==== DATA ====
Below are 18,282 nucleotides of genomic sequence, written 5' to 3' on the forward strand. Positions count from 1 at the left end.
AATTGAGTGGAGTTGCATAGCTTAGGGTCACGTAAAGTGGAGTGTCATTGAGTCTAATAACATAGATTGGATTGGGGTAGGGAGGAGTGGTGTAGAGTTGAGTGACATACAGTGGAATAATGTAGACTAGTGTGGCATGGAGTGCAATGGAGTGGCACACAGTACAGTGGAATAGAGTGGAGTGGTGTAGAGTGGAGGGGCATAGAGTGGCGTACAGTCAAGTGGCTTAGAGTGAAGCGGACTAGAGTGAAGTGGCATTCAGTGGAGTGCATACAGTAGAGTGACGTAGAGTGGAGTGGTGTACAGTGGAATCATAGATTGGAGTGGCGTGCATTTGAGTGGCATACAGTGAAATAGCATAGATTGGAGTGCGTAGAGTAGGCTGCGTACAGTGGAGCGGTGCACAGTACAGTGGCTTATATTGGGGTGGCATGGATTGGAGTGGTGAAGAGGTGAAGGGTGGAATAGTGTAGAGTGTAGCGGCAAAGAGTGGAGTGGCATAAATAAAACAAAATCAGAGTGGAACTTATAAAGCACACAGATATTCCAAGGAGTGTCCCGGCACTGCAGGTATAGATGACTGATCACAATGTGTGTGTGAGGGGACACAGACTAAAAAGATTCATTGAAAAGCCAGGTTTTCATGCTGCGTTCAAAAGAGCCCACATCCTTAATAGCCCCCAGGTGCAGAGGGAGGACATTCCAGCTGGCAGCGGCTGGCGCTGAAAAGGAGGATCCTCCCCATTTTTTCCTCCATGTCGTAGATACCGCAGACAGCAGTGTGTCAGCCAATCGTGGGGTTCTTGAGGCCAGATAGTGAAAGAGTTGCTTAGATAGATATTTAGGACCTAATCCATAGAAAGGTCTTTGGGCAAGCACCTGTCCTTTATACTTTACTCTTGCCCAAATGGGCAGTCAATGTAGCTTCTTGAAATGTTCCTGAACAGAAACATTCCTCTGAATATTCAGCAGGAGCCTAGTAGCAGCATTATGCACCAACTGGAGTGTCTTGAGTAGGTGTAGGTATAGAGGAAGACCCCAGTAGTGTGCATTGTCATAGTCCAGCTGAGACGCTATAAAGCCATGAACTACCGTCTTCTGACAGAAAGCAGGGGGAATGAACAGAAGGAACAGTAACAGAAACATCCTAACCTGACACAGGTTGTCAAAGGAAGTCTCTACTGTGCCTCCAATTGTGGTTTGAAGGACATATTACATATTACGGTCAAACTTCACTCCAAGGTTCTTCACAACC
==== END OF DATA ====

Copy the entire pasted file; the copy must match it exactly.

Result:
Below are 18,282 nucleotides of genomic sequence, written 5' to 3' on the forward strand. Positions count from 1 at the left end.
AATTGAGTGGAGTTGCATAGCTTAGGGTCACGTAAAGTGGAGTGTCATTGAGTCTAATAACATAGATTGGATTGGGGTAGGGAGGAGTGGTGTAGAGTTGAGTGACATACAGTGGAATAATGTAGACTAGTGTGGCATGGAGTGCAATGGAGTGGCACACAGTACAGTGGAATAGAGTGGAGTGGTGTAGAGTGGAGGGGCATAGAGTGGCGTACAGTCAAGTGGCTTAGAGTGAAGCGGACTAGAGTGAAGTGGCATTCAGTGGAGTGCATACAGTAGAGTGACGTAGAGTGGAGTGGTGTACAGTGGAATCATAGATTGGAGTGGCGTGCATTTGAGTGGCATACAGTGAAATAGCATAGATTGGAGTGCGTAGAGTAGGCTGCGTACAGTGGAGCGGTGCACAGTACAGTGGCTTATATTGGGGTGGCATGGATTGGAGTGGTGAAGAGGTGAAGGGTGGAATAGTGTAGAGTGTAGCGGCAAAGAGTGGAGTGGCATAAATAAAACAAAATCAGAGTGGAACTTATAAAGCACACAGATATTCCAAGGAGTGTCCCGGCACTGCAGGTATAGATGACTGATCACAATGTGTGTGTGAGGGGACACAGACTAAAAAGATTCATTGAAAAGCCAGGTTTTCATGCTGCGTTCAAAAGAGCCCACATCCTTAATAGCCCCCAGGTGCAGAGGGAGGACATTCCAGCTGGCAGCGGCTGGCGCTGAAAAGGAGGATCCTCCCCATTTTTTCCTCCATGTCGTAGATACCGCAGACAGCAGTGTGTCAGCCAATCGTGGGGTTCTTGAGGCCAGATAGTGAAAGAGTTGCTTAGATAGATATTTAGGACCTAATCCATAGAAAGGTCTTTGGGCAAGCACCTGTCCTTTATACTTTACTCTTGCCCAAATGGGCAGTCAATGTAGCTTCTTGAAATGTTCCTGAACAGAAACATTCCTCTGAATATTCAGCAGGAGCCTAGTAGCAGCATTATGCACCAACTGGAGTGTCTTGAGTAGGTGTAGGTATAGAGGAAGACCCCAGTAGTGTGCATTGTCATAGTCCAGCTGAGACGCTATAAAGCCATGAACTACCGTCTTCTGACAGAAAGCAGGGGGAATGAACAGAAGGAACAGTAACAGAAACATCCTAACCTGACACAGGTTGTCAAAGGAAGTCTCTACTGTGCCTCCAATTGTGGTTTGAAGGACATATTACATATTACGGTCAAACTTCACTCCAAGGTTCTTCACAACC